Positive Pathway’s grant leads Veterans to Grenada

October 21, 2021

At the Trust, we’ve run some significant programmes exploring serious mental ill-health in veterans, and how we might support them, their families and their carers.

As part of a two-year programme, Deptherapy were awarded £70,000, as part of the Trust’s Positive Pathways Programme. The project ‘Veterans Protecting Our Oceans’ has given trained members, of the Scuba Diving rehabilitation charity team, the chance to take part in an ocean survey course in the Caribbean island of Grenada.

Team Deptherapy have been diving with Aquanauts. Aquanauts have experience working with clients who have mental and physical challenges and offer the accessibility that some expedition members require.

The expedition spent seven days diving, this comprised of a RAID Deep Course, three RAID Advanced 35 courses and five RAID Nitrox courses. Two or more days have been spent conducting a reef survey. This being led by Deptherapy Ambassador and beneficiary Tom Oates, who is studying for a degree in Marine Biology at Hull University.

Before the expedition and over the last 18 months, the beneficiaries have been studying fish and coral ID led by Dr Deborah McNeill of the Open Oceans Project as part of the Positive Pathways Programme. Dr Richard Castle, who is an independent consultant psychologist specialising in trauma and one of Deptherapy’s Vice Presidents said:

The majority of Deptherapy’s beneficiaries have mental health challenges, predominantly Post Traumatic Stress Disorder. For the last 18 months expeditions to Roots to complete the Marine Biology programme have been cancelled, re-booked and cancelled again due to COVID. This can be extremely difficult for those with mental health challenges.

We have a close relationship with the Trust, but I doubt that even they realise how important their flexibility is in supporting the mental health of our beneficiaries.”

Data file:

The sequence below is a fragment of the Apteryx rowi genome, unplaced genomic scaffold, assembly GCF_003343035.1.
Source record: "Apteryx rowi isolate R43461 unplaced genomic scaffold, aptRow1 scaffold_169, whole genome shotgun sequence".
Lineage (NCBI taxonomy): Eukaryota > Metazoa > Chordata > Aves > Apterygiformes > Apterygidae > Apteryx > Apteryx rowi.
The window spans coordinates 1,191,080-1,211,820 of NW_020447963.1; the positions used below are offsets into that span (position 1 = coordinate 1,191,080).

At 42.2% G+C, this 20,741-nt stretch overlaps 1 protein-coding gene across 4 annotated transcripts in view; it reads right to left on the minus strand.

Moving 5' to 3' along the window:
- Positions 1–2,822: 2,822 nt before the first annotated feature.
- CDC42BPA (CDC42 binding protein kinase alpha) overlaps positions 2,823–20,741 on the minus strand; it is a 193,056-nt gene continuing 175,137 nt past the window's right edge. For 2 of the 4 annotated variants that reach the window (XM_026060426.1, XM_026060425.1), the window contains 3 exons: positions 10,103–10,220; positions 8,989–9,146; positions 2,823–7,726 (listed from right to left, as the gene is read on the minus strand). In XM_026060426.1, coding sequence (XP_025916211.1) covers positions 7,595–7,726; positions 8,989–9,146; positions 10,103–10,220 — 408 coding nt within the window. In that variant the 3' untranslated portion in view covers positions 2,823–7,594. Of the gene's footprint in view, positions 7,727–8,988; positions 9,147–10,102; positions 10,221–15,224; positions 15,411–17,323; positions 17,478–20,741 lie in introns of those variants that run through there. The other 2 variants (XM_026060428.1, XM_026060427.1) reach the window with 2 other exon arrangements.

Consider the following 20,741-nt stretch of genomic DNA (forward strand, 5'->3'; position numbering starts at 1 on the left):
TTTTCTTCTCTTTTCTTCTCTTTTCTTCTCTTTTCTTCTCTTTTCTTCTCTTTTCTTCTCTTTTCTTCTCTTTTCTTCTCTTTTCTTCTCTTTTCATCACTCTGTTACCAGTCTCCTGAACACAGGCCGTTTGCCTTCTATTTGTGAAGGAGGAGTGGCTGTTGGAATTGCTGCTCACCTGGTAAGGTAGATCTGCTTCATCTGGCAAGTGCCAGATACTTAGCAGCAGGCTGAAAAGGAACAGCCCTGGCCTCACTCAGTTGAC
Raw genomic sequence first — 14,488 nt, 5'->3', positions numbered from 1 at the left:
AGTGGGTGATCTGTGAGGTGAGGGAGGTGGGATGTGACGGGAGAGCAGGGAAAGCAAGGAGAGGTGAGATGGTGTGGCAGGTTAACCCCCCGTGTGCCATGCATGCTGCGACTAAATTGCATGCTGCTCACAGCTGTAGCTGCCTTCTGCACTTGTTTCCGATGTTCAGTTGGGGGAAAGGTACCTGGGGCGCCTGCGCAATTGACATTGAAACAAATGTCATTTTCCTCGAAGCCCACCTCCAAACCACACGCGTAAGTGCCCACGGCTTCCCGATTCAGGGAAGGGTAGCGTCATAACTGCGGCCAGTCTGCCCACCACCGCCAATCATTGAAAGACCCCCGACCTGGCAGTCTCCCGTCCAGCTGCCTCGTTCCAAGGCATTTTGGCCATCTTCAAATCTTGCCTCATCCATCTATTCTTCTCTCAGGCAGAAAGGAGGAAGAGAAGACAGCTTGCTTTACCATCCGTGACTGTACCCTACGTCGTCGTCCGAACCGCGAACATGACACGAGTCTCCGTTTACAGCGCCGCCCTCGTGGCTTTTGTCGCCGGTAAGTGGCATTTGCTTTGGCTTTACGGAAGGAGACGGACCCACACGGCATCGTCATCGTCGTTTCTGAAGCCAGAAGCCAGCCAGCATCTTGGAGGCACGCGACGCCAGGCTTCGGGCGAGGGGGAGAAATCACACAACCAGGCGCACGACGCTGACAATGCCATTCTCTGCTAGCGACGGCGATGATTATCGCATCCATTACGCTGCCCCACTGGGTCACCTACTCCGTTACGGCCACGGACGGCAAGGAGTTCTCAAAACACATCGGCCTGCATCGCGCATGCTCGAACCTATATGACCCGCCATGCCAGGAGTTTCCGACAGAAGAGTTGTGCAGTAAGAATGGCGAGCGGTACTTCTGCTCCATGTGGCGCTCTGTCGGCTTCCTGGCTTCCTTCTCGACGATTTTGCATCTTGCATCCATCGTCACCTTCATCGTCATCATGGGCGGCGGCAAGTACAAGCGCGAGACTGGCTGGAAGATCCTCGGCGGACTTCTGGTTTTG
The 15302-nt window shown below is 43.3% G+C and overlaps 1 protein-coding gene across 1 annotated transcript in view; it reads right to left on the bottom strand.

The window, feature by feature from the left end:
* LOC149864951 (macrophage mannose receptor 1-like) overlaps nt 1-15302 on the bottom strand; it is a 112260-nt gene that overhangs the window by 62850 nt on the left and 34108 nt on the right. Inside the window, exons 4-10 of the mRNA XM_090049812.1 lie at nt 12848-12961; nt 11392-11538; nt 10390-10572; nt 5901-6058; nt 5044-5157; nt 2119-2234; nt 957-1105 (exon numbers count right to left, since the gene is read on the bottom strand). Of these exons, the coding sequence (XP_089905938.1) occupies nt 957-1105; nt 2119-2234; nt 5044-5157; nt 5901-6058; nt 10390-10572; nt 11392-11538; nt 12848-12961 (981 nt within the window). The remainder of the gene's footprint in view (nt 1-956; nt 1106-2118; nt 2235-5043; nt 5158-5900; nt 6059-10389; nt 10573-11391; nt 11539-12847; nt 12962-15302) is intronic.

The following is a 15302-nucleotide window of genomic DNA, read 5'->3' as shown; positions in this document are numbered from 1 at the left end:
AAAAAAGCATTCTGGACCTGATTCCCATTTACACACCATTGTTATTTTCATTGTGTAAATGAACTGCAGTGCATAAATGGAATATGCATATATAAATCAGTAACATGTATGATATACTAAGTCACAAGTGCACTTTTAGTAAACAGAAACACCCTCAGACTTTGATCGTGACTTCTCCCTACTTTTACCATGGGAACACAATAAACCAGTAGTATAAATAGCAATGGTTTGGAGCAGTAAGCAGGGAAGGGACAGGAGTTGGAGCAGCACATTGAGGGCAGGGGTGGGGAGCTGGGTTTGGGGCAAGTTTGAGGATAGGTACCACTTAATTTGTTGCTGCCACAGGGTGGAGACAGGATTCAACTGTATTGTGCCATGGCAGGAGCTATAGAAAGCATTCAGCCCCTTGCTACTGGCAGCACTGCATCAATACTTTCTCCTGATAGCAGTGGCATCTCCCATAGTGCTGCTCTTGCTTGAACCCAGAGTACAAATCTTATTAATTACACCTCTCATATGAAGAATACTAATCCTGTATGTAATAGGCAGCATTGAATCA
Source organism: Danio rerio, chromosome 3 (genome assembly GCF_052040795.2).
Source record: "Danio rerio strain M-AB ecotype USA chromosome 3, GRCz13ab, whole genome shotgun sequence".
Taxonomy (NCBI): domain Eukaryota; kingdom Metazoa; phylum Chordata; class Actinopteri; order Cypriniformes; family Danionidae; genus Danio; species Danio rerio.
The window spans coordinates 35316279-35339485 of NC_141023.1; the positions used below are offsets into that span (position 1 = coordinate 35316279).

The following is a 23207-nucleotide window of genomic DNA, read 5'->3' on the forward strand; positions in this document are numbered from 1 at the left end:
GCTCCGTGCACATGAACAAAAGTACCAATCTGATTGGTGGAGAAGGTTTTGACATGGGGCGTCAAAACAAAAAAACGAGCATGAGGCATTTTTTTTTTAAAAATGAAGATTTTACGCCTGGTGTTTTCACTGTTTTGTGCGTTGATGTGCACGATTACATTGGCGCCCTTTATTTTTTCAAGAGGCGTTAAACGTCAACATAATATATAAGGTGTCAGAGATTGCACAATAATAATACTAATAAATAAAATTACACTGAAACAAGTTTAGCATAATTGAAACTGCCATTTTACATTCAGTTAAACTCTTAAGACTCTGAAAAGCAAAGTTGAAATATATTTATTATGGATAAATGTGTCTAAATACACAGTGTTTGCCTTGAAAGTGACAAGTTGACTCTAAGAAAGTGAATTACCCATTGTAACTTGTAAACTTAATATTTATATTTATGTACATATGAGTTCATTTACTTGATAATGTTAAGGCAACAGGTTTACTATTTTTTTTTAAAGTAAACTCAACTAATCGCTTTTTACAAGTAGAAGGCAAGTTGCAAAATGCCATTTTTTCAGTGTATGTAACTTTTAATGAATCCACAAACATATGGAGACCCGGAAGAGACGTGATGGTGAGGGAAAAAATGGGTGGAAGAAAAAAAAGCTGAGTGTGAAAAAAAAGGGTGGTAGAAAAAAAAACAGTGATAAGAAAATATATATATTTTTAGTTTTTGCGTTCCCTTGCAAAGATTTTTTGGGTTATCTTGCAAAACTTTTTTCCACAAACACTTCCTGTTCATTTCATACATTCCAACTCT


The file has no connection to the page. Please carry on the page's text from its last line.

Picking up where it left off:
Corey Goodson was injured in a car accident during basic training prior to joining the Royal Anglian Regiment resulting in paraplegia. At 21 years old he is Deptherapy’s youngest ever beneficiary. Corey said:

“When the Board said we were not going to Roots in October I was shattered! Then out of the blue Richard sent an email asking if I could travel on these dates as we are going to Grenada. It’s an unbelievable, once in a lifetime opportunity. I have a lot of studying to do – my Advanced course, Nitrox and all the fish ID work – but for such an amazing expedition it is more than worth it.”

Formerly in the Scots’ Guards, Afghan veteran Gary Daye said:

“From doing my Deptherapy RAID Open Water 20 during August in Wraysbury to Grenada in October, it is just an unreal journey… I hope I don’t wake up and find it was all a dream!

Lots of hard work studying but it is the focus and buzz that I find reflects how the charity works. I haven’t met most of those on the expedition yet face to face, but we are already a team, a strong team. I am not sure how Deptherapy does it, but they create this positive, supportive atmosphere within the group; it is almost magical. Grenada, here we come!”

The people who benefit from our grants are from the Armed Forces community. This includes serving personnel, families, veterans and families of veterans. In some of our programmes, the wider community around a base or in an area with an Armed Forces population can also benefit.

Read more about the Trust and why we support the Armed Forces community here